Posted: 7 September 2021
Author: Rebecca Still, Community Learning Network
In the past couple of weeks you may have seen a number of references to a Literacy Specialist at CLN. You may have questions about the term and wonder what it’s all about. Here are some answers to a few basic questions about my role as Literacy Specialist, and how I can support you in your work with adult literacy learners.
What is literacy?
Take a moment and think what literacy means to you.
Many people think that literacy means reading and writing and while that is true, it’s much deeper than that. In fact, in the 20th century there were many different definitions about what literacy is to capture that depth. Many definitions looked beyond literacy as only reading and writing and expanded into numeracy, digital skills, health and family to more accurately reflect how we use literacy in our life.
In 2004, UNESCO came out with a global definition of literacy, which they expanded on in 2017. UNESCO's definition goes beyond acquiring reading and writing abilities and includes how we use literacy in our life and the outcomes or benefits of literacy for an individual.
“Literacy is the ability to identify, understand, interpret, create, communicate and compute using printed and written materials associated with varying contexts.
Literacy involves a continuum of learning, enabling individuals to achieve their goals, to develop their knowledge and potential, and to participate fully in their community and wider society.” (UNESCO 2004; 2017)
The term ‘literacy’ has wide use among children, youth and adult education. If you were to talk to a school teacher about literacy, they would think about teaching reading to children. To differentiate between literacy for children and literacy for adults, we use the term ‘adult literacy’.
In the Community Adult Learning Program Guidelines, Adult literacy is defined as the ability “to identify, understand, interpret, create, communicate, and use printed and written materials associated within varying contexts.” (Community Adult Learning Program Guidelines. Pg 25. July 2020)
It would be well worth it to ponder and write down some of your thoughts on what literacy means to you. How does your understanding of literacy impact how you work with adult literacy learners? What do adult learners in your programs think literacy means?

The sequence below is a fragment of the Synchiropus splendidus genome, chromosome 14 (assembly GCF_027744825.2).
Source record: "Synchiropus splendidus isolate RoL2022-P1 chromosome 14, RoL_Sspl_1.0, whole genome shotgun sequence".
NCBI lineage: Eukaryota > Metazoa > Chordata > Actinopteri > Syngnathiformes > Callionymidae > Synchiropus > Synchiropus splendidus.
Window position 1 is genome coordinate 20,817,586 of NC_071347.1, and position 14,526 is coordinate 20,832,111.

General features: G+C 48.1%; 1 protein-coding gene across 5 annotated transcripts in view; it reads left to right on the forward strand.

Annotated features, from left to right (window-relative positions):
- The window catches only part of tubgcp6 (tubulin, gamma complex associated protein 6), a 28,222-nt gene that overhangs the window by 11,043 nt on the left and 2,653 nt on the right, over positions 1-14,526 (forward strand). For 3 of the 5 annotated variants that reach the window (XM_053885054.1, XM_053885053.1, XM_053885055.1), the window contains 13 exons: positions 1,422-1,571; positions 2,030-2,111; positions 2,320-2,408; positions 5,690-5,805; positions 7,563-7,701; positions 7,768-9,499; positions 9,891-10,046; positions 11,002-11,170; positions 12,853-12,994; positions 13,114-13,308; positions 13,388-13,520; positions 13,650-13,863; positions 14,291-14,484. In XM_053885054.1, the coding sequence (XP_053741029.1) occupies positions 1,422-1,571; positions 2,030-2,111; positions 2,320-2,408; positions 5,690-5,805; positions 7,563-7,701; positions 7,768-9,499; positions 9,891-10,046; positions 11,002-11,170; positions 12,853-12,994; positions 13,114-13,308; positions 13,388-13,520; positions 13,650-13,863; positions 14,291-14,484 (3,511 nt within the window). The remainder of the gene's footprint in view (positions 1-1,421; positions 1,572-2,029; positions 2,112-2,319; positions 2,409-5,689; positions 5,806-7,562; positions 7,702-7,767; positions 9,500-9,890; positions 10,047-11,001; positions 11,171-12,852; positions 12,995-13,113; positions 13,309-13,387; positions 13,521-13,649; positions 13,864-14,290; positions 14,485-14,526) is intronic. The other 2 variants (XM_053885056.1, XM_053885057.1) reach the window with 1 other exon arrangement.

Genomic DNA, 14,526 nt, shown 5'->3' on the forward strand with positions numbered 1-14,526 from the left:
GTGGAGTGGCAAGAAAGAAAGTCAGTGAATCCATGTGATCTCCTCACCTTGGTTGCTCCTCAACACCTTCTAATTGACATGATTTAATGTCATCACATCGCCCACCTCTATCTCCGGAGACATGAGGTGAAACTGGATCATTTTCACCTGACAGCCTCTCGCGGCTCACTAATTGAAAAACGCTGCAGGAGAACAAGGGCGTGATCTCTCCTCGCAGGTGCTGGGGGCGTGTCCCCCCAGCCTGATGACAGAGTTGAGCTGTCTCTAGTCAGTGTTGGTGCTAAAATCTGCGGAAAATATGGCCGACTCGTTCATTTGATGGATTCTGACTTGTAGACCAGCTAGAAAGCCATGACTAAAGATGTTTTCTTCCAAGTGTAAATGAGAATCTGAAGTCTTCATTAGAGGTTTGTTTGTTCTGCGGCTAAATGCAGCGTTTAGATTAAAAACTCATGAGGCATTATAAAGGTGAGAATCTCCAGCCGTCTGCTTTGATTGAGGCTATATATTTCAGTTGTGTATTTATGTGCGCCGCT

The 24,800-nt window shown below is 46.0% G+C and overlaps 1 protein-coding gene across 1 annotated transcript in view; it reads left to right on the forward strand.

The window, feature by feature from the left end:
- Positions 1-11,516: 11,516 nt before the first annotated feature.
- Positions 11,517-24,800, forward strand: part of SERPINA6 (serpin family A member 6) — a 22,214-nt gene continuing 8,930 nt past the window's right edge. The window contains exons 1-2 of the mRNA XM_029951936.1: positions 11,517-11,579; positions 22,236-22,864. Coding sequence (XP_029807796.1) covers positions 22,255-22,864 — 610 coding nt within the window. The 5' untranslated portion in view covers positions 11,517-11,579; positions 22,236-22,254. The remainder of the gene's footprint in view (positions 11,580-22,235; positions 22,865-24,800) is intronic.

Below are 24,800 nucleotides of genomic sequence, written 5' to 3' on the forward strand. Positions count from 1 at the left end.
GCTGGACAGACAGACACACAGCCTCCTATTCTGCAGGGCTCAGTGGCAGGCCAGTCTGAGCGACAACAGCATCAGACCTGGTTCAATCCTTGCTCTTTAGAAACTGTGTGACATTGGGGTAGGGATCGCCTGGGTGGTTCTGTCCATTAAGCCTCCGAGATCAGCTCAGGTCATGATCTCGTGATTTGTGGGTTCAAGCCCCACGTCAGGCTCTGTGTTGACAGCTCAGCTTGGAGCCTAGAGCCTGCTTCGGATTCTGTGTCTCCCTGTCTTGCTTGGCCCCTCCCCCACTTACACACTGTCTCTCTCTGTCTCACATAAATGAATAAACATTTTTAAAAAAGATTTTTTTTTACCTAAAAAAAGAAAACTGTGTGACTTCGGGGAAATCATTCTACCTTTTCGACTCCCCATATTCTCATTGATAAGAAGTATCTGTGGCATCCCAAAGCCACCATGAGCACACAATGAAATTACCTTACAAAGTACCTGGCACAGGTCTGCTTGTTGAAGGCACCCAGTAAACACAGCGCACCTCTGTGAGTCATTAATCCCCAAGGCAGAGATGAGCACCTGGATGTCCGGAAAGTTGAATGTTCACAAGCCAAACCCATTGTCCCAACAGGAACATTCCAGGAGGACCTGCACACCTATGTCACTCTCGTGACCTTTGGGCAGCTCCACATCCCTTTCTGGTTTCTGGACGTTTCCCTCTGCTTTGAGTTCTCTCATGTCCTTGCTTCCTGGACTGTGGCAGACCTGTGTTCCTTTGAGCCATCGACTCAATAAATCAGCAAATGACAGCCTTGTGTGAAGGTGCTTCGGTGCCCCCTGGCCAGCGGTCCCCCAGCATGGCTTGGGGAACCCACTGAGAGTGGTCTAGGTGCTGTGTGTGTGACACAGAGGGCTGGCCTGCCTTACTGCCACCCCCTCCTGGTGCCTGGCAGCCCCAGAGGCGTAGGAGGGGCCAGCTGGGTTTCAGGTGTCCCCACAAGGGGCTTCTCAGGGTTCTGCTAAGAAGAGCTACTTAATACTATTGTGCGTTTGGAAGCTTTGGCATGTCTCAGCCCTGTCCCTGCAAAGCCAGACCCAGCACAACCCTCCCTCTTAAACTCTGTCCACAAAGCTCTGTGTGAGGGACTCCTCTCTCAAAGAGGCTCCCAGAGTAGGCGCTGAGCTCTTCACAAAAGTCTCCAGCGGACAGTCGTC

What is a Literacy Specialist?
I was working as an Adult Literacy Coordinator when I first heard and used the term ‘Literacy Specialist’. I was part of the research project ‘Connecting Literacy to Community’ with Bow Valley College from 2001-2003. We became ‘Literacy Specialists’ as we worked within our communities to increase literacy awareness and processes to support organizations to improve their programs and services to be more accessible for adult clients with limited literacy.
At the time this was a new term and had never been used before in adult literacy. Soon there were Literacy Specialists in various communities throughout the province. The role of the Literacy Specialist was to build their community’s capacity using literacy audits, presentations, workshops and partnerships to raise literacy awareness and accessibility for adults with limited literacy.
What does a Literacy Specialist do?
So what does a Literacy Specialist do? The purpose of the role is to help you provide effective and relevant literacy programming for adult literacy learners.
This is a new role that is evolving, but here are a few things that I as the Literacy Specialist can do:
I will be traveling to each Region from now until December 2021. Let me know if you’d like to connect at that time. I’m also looking for feedback on what type of support you need to better serve adult literacy learners.
As part of my role I am the facilitator for the Strengthening Literacy Practices training. This is an 8-month training from October 2021 – June 2022, which focuses on building knowledge and skills in delivering adult literacy programming to better serve adult literacy learners. Our experience has shown this training is most effective for CALP staff who have been with CALP for at least one year and who have limited knowledge about adult literacy work. To find out more about the Strengthening Literacy Practices training click here.
If you want to have a conversation, have questions or want to learn more about adult literacy or the Strengthening Literacy Practices training, give me a call at 780 554-6376 or email me email@example.com.
I look forward to working with you in the coming months!
CLN Literacy Specialist